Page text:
"Introduction: State Terror and Anthropology,"
Jeffrey A. Sluka, in Death Squad: The Anthropology
of State Terror, J.A. Sluka, ed., Philadelphia, PA: University of Pennsylvania Press.
Sluka sets out to describe and explain the widespread and growing problem of state terror. First, he
distinguishes between terror and terrorism, and provides working definitions. Second, he discusses two
varieties of state terror, namely, torture and political murder. Third, he thoroughly surveys various aspects
of the anthropology of state terror, emphasizing the need to follow the dictates of conscience and not only
describe and explain state terror, but also to take a political stand against it, rather than remain neutral
under the pretense of scientific objectivity through neutrality. Fourth, Sluka develops a theoretical model
to explain state terror as a choice to use violence to maintain a hierarchical social, economic, and political
system against the discontent and resistance of the citizenry.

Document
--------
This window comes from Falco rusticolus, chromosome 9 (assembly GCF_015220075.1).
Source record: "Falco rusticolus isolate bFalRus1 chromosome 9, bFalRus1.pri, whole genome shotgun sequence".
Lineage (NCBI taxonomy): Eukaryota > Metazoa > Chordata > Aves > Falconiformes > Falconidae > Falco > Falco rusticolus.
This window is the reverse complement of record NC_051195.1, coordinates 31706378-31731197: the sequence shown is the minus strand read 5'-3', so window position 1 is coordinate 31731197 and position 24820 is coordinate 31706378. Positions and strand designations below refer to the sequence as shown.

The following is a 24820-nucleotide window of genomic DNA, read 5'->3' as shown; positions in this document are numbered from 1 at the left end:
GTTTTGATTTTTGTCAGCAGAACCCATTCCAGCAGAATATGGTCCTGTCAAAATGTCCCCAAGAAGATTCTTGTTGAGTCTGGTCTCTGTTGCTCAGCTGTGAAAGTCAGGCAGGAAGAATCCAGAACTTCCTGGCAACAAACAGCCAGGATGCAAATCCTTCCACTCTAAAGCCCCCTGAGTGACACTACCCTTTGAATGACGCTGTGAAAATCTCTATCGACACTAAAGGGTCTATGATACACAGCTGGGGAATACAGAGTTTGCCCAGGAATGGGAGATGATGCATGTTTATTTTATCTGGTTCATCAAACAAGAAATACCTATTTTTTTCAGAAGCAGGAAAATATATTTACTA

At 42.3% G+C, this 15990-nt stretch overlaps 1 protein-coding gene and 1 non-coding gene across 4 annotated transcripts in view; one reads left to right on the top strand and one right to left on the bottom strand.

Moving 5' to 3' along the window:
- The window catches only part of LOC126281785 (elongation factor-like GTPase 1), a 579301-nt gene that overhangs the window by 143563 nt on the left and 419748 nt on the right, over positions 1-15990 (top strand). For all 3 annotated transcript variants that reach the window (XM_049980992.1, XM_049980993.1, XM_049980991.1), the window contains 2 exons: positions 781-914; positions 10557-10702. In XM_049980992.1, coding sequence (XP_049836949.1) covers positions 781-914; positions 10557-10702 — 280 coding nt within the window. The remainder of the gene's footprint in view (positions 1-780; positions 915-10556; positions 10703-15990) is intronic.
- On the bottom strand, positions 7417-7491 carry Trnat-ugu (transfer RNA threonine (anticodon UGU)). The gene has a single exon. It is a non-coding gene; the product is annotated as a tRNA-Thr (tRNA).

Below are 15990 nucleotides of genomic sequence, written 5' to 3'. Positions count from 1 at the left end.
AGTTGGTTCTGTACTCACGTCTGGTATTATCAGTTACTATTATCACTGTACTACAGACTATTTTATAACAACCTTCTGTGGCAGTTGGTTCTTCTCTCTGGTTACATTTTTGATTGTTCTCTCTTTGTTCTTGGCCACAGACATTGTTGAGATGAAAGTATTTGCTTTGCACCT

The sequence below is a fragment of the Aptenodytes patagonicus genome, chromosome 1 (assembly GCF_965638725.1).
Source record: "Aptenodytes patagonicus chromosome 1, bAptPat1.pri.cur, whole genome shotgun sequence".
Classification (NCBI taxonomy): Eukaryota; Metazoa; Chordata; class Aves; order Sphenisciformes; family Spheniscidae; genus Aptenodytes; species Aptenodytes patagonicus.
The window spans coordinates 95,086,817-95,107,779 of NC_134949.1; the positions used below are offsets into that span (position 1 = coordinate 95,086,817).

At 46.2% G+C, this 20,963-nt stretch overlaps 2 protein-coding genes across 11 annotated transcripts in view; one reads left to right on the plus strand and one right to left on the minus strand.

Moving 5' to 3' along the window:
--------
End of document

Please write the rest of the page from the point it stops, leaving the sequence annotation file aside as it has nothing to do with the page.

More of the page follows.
Terrorism is defined as political intimidation and control by violence or the threat of violence. State terror
is a violent response by the elite toward the citizenry when the latter challenges the status quo. If their
challenge becomes violent or anti-state, then the elite or those in power stigmatize it as terrorism.
However, anti-state terrorism is relatively insignificant compared to state terrorism which is enormously
more powerful with its institutionalized machinery of systematic torture, death squads, and other
atrocities violating the most basic of human rights (p. 1).
Since World War II there has been a massive escalation of state terrorism with a toll in the millions of
deaths, disappearances, tortured, refugees, etc. (See p. 2 for statistics). This amounts to an undeclared and
unrecognized war of states against humanity (4).
Anyone who challenges or criticizes the state, or status quo, may be stigmatized and targeted as
subversive, terrorist, traitor, communist, and the like. No one is safe, not even women, elderly, or
children. Even street children, homeless people, and other "underdesirables" may be targeted for "social
cleansing." The target can be anyone who doesn't conform or who simply has a critical or alternative idea
in their head (5-6).
Such phenomena have been labeled "death by government" by University of Hawai`i political scientist